As another example, the sea-border between Australia and Papua New Guinea, instead of being vertical underwater, slopes downwards from sea-level to sea floor, so that certain islands are in Australia, but the oil beneath them is in PNG.

  14. says

    Funny, because cell phones already have a silent function built into it.
    I guess someone felt the need to attach their name onto something that’s already in public space…which is pretty typical for artists doing that type of work.

  15. Wayne Reimer says

    Sam, somewhere in my piles of junk are some notes towards making a “concert paraphrase” of 4″33″, alluding to the old Strauss waltz transcriptions for piano that were popular a century and more ago. It involved various things, but included a full performance of 4’33” over which was superimposed a performance (by people other than the Cage pianist) of a slightly larger-scaled piece of my own devising, which wasn’t silent. At the time I thought of it, it seemed like a lot of fun, and was (I hoped) respectful of Cage.

  16. says

    Do people really need to be paying homage to Cage every time they utilize anything with silence in a musical context?
    Personally I think it’s bizarre that people think there’s some need to pay him tribute every time its brought up. It’s like he commodified the idea of silence into product made for individual ownership and has been reaping its benefits since.

  17. Samuel Vriezen says

    Ryan, there is a whole tradition of silent pieces (I recall pieces and movements by Allais, Schulhoff, Gubaidulina, Ligeti) and Cage’s is only one of them. However, it’s the one most often referred to, and the one that sparks most debate. Keats for example is clearly referring to Cage’s silent piece, not to Allais.

  18. says

    Regardless if it’s Cage or whomever else, the issue is largely about the commodification of a concept that really should not be “owned” by any individual. I think that it’s absurd that some artists think that they can own something by the mere act of attaching their name on it. (Dadaists are guilty of this too.) This is largely why a lot of people find pieces done in that sort of manner as being imperialistic.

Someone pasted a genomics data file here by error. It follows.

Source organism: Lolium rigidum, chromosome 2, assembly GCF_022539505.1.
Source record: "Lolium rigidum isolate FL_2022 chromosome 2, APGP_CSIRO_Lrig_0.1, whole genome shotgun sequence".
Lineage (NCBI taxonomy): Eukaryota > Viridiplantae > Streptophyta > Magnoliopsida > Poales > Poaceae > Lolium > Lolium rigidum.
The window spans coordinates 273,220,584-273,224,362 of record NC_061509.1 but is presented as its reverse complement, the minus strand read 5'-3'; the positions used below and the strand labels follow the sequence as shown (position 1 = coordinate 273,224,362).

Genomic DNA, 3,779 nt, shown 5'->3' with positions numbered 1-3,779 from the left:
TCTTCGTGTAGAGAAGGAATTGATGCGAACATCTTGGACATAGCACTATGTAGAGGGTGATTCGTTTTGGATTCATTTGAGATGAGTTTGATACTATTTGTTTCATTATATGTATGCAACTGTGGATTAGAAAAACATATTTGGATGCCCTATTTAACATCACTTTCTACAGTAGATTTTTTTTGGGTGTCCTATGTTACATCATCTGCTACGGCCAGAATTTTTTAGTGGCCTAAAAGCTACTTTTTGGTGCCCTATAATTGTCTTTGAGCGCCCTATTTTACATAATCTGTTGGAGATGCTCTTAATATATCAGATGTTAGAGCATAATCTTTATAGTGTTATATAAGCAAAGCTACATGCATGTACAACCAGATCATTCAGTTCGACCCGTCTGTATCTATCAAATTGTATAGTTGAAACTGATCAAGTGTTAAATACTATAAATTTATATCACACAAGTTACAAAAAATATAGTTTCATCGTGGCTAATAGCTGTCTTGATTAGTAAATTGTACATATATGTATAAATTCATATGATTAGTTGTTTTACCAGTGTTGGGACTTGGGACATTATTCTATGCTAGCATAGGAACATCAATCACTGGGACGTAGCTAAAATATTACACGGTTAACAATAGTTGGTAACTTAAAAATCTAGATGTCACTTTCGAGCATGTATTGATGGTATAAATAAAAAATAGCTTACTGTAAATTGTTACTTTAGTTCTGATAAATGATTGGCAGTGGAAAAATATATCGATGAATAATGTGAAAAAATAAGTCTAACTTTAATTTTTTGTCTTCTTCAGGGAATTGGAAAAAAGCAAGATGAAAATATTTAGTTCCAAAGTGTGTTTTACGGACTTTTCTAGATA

19. says

    Samuel wrote: “I can’t agree with the cliché that Cage was a philosopher and only masquerading as a composer.”

    Cage has engaged our minds for over fifty years like no other composer. But (In My Ears) his actual compositions are pretty dull and uninteresting. Fun to perform, not fun to listen to. Some recent performances have been just plain silly. (I’m thinking of this or this.)

    On Ubuweb there’s fascinating recording of Cage and Morton Feldman in rather intimate conversation (from WBAI in 1967 – http://www.ubu.com/sound/cage_feldman.html ) Somewhere in there, Cage tells how, when he’s invited to dinner, his hosts don’t know what music to play because whatever they pick (I’m paraphrasing) “They know that I think I wrote it”.

    Once you accept that all music ever written is by John Cage, it’s easy to realize that all sound ever heard is also Cage. Wherever and whenever you are, in order to hear Cage you only have to think “This is Cage”. How can that not be a philosophy?

    For some reason this discussion prompted me to dig out my old Cage records. Here’s a quote from the introduction to the 1970 Everest recording of Variations IV. “As John Cage has said, music is all around us if only we had ears. There would be no need for concert halls if man could only learn to enjoy the sounds which envelope him, for example at Seventh and Broadway at four p.m. on a rainy day.”
    KG replies: For the record, except for the Vriezen quote at the beginning and the Cage quote at the end, I strongly disagree.

  20. Julian Day says

    Didn’t Robert Schumann patent the idea of silent music in the piece Sphinx from his album Carnaval? Interestingly, it’s also got three ‘movements’. And of course written only 115 or so years before 4’33.

  21. Julian Day says

    Oh yeah, and in reference to royalties – as far as I know it’s true that Edition Peters receives royalties from the piece. That’s why Mike Batt got sued for writing a ‘silent’ piece under the name Clint Cage, or something. Apparently it’s fine to use silence, just don’t mention the ‘C’ word anywhere nearby.

  22. says

    I’d say that Cage was more of a composer than a philosopher if anything. At least in musical circles he has some amount of respect by some people. I haven’t seen any contemporary philosophers reference him in a serious manner. (Hofstander references him in his Eternal Golden Braid, but he tends to treat him like a reactionary that had nothing to say.)